Hardly a summer passes that a friend doesn’t boast about how he’s stacking arrows at 90 yards, or whatever. “Splendid!” I say. “With broadheads?” Silence normally ensues. When October rolls around, this guy simply switches to his expandable heads that are touted to “shoot like field points.” He’s reluctant to mess with perfection. Trouble is, “like” doesn’t cut it.
Before hunting, you should test the point of impact of your broadheads compared to your field points—and not just at 20 yards. You’ll likely find disparities. You have several options to correct them.
Sacrifice a few broadheads for practice and zero your sight pins with them before the season starts. This method is common and it works, but what generally happens is hunters practice less because no one likes to tear up expensive broadheads and targets. And re-zeroing to field points is like pulling teeth.
Buy an additional bowsight and dedicate it to your field points. (It doesn’t have to be a top-end model.) You’ll have to zero your pins once for each sight, but that’s it. Switching between sights takes about two minutes. Make sure the sights have precisely fitting mounting holes, not the type that is overbored so the sight can pivot. Each sight should return to its zero when re-installed properly. Over several seasons you’ll save not only time, but also money by not destroying broadheads and targets.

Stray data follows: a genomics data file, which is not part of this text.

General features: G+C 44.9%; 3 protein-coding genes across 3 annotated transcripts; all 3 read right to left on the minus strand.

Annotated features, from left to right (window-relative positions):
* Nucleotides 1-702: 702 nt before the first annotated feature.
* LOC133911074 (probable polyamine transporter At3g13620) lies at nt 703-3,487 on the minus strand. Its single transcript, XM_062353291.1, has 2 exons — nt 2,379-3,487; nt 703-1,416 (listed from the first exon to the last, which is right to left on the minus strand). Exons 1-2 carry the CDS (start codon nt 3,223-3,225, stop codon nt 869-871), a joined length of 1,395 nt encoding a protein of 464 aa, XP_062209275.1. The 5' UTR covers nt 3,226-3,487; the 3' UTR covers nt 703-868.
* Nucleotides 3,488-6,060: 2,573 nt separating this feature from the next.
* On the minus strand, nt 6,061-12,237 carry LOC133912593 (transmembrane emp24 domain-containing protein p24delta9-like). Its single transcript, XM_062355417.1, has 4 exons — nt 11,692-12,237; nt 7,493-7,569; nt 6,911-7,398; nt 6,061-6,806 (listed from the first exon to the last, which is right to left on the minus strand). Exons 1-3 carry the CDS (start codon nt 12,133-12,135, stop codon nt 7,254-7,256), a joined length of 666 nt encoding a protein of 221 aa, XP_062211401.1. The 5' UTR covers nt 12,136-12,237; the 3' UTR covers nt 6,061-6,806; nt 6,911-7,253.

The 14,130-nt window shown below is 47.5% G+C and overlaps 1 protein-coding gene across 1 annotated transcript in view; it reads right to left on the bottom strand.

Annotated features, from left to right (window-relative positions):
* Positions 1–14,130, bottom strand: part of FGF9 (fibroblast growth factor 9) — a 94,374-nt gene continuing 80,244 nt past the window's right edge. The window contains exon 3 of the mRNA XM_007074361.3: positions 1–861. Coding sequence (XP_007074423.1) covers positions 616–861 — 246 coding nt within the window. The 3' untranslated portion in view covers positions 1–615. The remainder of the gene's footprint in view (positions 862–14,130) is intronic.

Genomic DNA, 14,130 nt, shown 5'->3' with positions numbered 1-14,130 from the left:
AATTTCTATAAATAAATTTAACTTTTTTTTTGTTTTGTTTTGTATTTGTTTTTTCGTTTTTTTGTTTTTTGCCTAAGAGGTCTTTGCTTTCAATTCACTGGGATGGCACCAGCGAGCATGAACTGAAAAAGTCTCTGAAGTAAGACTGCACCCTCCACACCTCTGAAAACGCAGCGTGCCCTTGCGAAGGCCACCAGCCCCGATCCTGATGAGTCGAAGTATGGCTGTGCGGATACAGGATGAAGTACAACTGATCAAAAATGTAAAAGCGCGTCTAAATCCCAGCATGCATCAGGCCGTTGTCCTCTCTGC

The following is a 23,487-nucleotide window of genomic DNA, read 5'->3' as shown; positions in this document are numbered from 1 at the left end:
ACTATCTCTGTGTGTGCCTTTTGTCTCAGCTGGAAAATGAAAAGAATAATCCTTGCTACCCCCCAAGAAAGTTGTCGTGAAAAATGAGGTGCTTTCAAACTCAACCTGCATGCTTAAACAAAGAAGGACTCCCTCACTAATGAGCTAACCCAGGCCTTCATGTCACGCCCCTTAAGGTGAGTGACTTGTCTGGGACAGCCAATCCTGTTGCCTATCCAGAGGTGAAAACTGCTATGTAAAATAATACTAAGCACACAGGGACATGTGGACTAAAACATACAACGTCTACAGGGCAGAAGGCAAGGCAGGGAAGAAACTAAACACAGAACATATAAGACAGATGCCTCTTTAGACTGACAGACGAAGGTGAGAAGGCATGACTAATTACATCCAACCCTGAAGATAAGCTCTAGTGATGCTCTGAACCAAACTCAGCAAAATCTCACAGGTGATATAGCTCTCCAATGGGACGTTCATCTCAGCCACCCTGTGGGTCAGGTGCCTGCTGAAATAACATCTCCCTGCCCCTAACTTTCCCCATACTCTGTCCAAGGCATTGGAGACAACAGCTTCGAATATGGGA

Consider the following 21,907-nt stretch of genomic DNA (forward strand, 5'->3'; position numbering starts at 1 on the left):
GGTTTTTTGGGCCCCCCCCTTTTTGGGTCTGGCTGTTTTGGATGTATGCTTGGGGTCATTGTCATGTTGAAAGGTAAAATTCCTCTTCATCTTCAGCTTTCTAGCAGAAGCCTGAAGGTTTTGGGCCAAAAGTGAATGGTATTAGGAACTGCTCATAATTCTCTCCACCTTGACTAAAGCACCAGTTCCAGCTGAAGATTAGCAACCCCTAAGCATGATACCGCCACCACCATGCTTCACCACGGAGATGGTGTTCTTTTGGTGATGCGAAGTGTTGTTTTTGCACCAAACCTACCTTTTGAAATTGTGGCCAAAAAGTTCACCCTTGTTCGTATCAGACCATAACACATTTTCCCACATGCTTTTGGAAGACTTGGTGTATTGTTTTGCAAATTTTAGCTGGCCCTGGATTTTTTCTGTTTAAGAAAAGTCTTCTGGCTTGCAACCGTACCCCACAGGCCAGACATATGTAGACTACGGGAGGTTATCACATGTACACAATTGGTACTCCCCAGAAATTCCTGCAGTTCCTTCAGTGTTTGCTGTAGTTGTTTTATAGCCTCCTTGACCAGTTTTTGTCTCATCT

Use a matched practice point that some manufacturers now include with broadheads. For example, G5 Outdoors (g5outdoors.com) offers its Ballistic Match Point that is machined and wind-tunnel tested to match the flight characteristics of its Deadmeat mechanical broadhead. Matched practice points usually hit close to your blades, but you still need to test them to make sure. They’re a little more expensive than field points, but they’re much easier on targets than broadheads. Plus, they’re great for small game.
Super-tune your bow to shoot broadheads and field points to the same point of impact. While at first this sounds like the best solution, the process is painstaking and can be costly. Also know that if your string stretches or anything else changes, all is lost.